AMSTERDAM Dutch food and chemicals group DSM (DSMN.AS) stuck to its 2013 operating profit target of close to 1.4 billion euros ($1.9 billion), up 27 percent from last year, thanks to acquisitions and the strength of its human and animal nutrition business.
The company said on Tuesday it was still exploring ways to reduce its exposure to the low-margin market for caprolactam, the raw material for a type of nylon with a wide range of uses from food packaging and fish nets to carpets and car parts.
The caprolactam business has hit results this year, and DSM said it was still looking at options ranging from partnerships to divestment, as well as searching for a partner with which to expand its pharmaceuticals business in Asia.
DSM shares rose more than 2 percent in early trading to stand at 57.00 euros.
DSM shifted strategy in 2010 and has spent more than 2.2 billion euros on acquisitions as it moved away from lower-margin bulk chemicals to focus on less cyclical businesses including food ingredients and high-end plastics.
The firm is now the world's leading vitamin maker, following the acquisitions of U.S. food ingredients companies Martek and Fortitech.
It also bought U.S. medical device-maker Kensey Nash Corp, Ocean Nutrition Canada, the world's biggest producer of a fish oil extract believed to boost brain power, and Brazilian animal nutrition firm Tortuga, which sells nutritional supplements for chickens, swine and cattle.
Those acquisitions have mostly paid off, although the global nature of its portfolio has exposed the company to the effects of the recent currency volatility.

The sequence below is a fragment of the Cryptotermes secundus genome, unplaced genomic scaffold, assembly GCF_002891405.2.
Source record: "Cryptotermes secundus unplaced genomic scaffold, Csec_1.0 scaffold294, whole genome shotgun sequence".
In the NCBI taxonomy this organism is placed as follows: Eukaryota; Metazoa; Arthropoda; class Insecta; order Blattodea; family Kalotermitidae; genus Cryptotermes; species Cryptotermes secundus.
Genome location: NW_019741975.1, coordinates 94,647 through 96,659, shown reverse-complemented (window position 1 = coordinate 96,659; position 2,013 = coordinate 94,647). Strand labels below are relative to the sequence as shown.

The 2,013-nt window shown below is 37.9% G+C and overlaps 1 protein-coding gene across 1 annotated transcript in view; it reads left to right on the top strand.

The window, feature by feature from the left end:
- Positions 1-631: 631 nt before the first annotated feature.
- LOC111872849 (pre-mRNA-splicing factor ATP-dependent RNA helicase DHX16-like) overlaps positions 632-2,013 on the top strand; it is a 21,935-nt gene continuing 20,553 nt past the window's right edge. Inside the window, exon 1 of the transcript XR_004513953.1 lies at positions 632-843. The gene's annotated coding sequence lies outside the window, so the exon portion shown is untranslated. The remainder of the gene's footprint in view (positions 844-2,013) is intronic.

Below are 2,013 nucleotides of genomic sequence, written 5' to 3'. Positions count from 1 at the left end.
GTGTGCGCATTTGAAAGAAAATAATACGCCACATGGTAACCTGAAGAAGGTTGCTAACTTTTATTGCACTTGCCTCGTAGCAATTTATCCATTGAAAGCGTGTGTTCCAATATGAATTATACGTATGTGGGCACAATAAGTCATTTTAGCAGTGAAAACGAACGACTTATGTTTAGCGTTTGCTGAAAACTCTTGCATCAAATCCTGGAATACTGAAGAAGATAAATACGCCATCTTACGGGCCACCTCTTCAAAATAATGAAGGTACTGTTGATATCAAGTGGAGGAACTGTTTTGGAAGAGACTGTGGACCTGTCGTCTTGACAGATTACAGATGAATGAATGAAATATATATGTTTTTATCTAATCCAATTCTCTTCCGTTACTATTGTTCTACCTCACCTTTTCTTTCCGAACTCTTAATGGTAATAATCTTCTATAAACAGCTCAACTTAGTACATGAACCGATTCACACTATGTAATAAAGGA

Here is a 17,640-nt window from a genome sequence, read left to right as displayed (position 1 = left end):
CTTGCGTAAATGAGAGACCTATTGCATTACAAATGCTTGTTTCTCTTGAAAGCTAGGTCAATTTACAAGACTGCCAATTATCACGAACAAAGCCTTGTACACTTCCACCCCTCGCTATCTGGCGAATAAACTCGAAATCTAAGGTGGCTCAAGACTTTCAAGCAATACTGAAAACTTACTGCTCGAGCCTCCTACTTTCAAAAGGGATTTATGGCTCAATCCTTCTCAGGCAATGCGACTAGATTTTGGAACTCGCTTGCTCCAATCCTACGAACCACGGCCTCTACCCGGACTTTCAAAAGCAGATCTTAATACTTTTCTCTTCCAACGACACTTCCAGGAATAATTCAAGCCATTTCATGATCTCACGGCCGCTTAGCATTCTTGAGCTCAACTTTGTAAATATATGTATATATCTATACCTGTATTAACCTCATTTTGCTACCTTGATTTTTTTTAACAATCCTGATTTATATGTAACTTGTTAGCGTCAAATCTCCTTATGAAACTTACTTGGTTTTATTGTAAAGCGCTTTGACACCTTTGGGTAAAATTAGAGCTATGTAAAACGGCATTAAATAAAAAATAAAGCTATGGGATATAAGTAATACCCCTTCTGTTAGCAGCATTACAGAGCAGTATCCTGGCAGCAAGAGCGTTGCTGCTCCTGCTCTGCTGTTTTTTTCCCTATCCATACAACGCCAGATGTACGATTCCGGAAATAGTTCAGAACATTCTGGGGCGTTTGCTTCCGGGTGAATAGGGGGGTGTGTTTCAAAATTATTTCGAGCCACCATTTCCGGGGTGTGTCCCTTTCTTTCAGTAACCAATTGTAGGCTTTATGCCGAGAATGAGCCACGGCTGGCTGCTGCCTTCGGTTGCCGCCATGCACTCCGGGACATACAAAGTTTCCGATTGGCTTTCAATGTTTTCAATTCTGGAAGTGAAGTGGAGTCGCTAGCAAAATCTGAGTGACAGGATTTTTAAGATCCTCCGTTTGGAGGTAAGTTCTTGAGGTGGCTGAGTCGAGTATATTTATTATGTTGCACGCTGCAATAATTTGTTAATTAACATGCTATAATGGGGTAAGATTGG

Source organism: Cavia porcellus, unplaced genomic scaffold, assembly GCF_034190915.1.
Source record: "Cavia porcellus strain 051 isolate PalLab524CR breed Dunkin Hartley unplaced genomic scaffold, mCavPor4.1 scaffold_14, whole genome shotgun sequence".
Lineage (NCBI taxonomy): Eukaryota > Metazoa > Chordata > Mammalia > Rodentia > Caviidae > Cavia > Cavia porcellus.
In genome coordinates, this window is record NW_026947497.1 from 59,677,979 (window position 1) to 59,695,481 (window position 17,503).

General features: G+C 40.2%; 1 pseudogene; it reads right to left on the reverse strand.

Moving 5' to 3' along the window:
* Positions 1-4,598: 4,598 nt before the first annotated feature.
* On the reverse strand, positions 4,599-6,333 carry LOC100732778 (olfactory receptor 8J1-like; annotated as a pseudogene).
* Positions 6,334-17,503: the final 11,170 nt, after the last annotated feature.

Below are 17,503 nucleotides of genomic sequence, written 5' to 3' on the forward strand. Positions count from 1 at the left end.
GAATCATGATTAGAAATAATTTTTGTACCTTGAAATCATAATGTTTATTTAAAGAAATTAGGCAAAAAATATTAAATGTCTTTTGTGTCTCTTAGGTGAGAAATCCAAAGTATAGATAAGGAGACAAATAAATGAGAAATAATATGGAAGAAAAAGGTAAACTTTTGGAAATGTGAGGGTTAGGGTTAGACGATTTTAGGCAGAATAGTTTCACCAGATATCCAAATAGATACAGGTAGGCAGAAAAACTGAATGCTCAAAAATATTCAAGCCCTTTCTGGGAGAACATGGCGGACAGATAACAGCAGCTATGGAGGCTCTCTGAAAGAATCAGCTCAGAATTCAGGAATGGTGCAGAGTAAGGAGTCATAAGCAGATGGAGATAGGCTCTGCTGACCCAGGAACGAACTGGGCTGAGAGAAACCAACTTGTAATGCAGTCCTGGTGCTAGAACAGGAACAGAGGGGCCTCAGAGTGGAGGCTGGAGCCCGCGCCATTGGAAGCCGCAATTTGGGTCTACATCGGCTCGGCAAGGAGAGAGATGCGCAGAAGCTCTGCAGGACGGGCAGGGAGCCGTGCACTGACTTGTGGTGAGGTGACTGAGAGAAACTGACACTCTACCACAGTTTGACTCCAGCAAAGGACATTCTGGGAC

DSM had flagged as recently as September 26 that earnings before interest, tax, depreciation and amortization (EBITDA) this year could fall short of its target and come in below 1.35 billion euros because of adverse currency moves.
"Current trading conditions are similar to those experienced at the end of Q3, while foreign exchange rates deteriorated. Nevertheless, we are firmly on track to deliver a significant increase in EBITDA for the full year," said Feike Sijbesma, chief executive of DSM, in a statement, adding that the 2013 outlook remained unchanged.
Chief Financial Officer Rolf-Dieter Schwalb told reporters the group was hedging about half its currency exposure for the main currencies.
He cited the euro/dollar, Swiss franc/dollar, sterling/Swiss franc, yen/Swiss franc and yen/euro exchange rates as the main concerns for the group, as well as the Brazilian Real, given the acquisition of Tortuga in Brazil.
DSM reported third-quarter EBITDA of 342 million euros, up 27 percent from a year ago, on revenue of 2.4 billion euros, up 4 percent. Analysts in a poll commissioned by Reuters had forecast EBITDA of 340 million, and revenue of 2.49 billion.